Monday, April 23, 2012

Mastering Technology I: The 24/7 Challenge-A tipsheet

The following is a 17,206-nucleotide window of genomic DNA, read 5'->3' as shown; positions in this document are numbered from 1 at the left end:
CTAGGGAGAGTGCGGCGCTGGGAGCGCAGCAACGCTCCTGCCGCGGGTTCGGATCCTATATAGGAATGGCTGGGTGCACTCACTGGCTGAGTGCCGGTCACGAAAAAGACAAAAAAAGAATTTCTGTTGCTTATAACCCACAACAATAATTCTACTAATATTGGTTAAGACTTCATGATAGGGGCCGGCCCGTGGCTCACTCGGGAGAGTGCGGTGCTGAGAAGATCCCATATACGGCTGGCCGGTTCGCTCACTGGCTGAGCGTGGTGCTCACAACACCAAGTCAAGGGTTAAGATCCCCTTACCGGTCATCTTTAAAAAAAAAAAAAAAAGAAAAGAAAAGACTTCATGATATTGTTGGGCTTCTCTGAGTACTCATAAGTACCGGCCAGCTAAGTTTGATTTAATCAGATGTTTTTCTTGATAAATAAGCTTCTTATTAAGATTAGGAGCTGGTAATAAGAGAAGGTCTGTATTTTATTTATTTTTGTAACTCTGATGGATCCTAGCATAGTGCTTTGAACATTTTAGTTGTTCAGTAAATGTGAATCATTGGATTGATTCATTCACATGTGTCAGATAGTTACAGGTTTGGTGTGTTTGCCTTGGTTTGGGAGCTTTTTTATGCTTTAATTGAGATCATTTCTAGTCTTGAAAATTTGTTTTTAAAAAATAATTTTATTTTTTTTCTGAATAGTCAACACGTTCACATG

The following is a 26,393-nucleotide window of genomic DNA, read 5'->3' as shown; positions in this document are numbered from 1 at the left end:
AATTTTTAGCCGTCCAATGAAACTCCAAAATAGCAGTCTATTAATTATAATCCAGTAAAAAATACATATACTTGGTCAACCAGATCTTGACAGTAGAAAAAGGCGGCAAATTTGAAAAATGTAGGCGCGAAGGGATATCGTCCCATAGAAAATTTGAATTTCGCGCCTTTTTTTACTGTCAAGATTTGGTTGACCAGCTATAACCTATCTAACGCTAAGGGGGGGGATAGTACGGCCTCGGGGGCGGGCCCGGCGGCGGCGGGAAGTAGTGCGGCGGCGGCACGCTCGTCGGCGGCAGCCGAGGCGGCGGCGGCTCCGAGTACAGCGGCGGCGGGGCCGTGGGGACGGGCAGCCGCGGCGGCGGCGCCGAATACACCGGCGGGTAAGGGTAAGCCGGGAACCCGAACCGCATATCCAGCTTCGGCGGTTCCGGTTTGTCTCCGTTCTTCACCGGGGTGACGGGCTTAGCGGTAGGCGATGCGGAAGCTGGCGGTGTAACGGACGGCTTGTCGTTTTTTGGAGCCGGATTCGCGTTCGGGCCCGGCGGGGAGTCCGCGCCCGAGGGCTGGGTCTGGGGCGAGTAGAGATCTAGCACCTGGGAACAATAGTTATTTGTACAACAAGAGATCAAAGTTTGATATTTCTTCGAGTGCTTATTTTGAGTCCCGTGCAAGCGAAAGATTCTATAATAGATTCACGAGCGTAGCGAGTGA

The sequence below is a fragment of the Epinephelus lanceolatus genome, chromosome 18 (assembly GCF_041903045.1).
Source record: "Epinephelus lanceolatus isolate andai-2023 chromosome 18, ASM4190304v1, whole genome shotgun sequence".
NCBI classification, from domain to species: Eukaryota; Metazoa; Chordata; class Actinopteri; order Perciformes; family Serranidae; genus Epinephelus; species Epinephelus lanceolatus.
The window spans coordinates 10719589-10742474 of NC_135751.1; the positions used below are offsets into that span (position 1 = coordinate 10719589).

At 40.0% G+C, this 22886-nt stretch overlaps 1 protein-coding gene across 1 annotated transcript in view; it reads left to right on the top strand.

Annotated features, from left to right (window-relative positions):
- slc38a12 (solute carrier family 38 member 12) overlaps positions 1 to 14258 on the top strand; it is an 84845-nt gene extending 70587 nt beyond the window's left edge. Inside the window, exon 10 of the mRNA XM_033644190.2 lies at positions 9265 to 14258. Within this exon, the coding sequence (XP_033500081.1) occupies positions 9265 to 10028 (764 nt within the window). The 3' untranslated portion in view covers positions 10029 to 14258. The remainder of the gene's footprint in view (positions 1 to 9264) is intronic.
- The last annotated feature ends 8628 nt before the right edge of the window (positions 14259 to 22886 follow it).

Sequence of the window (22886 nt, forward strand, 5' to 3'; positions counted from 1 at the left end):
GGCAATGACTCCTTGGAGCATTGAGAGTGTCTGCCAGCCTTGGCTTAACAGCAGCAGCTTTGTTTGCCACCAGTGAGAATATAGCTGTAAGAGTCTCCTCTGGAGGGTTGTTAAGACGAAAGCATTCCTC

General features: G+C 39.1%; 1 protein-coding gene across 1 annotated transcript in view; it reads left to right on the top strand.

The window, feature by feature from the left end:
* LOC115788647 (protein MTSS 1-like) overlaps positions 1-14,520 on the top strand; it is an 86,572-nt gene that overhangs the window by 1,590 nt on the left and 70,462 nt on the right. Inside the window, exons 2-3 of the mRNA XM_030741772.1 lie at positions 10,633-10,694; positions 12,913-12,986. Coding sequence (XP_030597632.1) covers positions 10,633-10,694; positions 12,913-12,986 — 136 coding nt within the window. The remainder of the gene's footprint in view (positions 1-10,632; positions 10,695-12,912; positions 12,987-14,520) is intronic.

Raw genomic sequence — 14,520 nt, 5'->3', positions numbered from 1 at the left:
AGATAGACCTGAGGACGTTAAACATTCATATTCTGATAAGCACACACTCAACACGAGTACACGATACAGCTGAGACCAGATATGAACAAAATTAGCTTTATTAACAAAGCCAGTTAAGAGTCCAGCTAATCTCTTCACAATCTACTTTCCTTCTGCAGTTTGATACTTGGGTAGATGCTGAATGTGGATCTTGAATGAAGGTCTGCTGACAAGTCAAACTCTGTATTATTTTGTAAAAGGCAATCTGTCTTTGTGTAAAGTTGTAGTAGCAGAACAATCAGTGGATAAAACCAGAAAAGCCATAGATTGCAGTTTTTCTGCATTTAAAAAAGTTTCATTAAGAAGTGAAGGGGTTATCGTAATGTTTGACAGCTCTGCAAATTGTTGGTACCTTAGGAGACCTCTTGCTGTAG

I'll start this communications section talking about the 24/7 challenge.  When you are leading a global team there is a good chance someone on your team will be working during normal hours at their home base at any given time during a 24 hour day.  This is particularly true if you have team members in Asia, the Americas and Europe the Middle East or Russia.  As a leader it is very easy to slip into 14-16 hour workdays.  I once ran a global team from Houston.  When I got up in the morning, my European colleagues had been up and working for 6 or 7 hours.  I'd often work my email in-box from home before going to the office.  I'd work European issues until late morning, Americas issues until late afternoon.  Late in the day around 5 or 6 Melbourne, Australia staff would start their day followed by Singapore.  It was very easy to slip into a 6AM to 8PM work schedule dealing with routine issues. Here are some quick tips on how to deal with the 24/7 dilemma.  First, schedule periodic team meetings at a time that isn't too painful for everyone.  Using the 24 hour clock, 6AM Central US, 1200 London, 1300 Central Europe, 1900 Singapore, 2100 Australia worked for me.  In consideration of the Asia/Pacific staff I'd limit this call to one hour.  Second, schedule 1:1 calls with colleagues in different time zones during their normal business hours.  This also helps "share the pain".  I'd often do my 1:1 calls with Asia-Pac staff in the early evening hours US time which were normal morning work hours for them. Third, be open and honest about expectations.  One of the best leaders I worked for was London based. He was very clear he expected us to be available 24/7 if not on holiday. This meant we occasionally received email on the weekend and he expected a response before Monday.  It wasn't particularly pleasant but this particular leader was "dual-hatted" performing two roles at the time. It was the only way for him to handle the demands of both roles simultaneously.  He didn't call on us over the weekend that often, but it did mean you needed to remain "plugged in" both electronically and mentally.  Another leader I worked for was very clear he would not reply to email on weekends and had no expectations that we be available.   Both were effective.   The point is to be clear on your expectations and make sure your behaviors reflect what you say.  In my own role as a global leader, I told staff I did not expect them to be "plugged in" on weekends.  My initial approach was to occasionally work email on the weekend and tell them I did not expect them to respond until they got back in the office.  That didn't work well because in spite of what I said, staff inferred that if I was working on the weekend they should be also.  After that, if I chose to work on the weekend I'd put messages in my "drafts" folder and then send them first thing Monday morning. Of course, a third option, like one of the leaders I mentioned, was not to work at all on the weekend. The speed at which business operates....the pace... makes this very difficult to do for a leader in a global role.   Again, so long as expectations are clear and your behaviors are consistent with your stated expectations the 24/7 dilemma is manageable..

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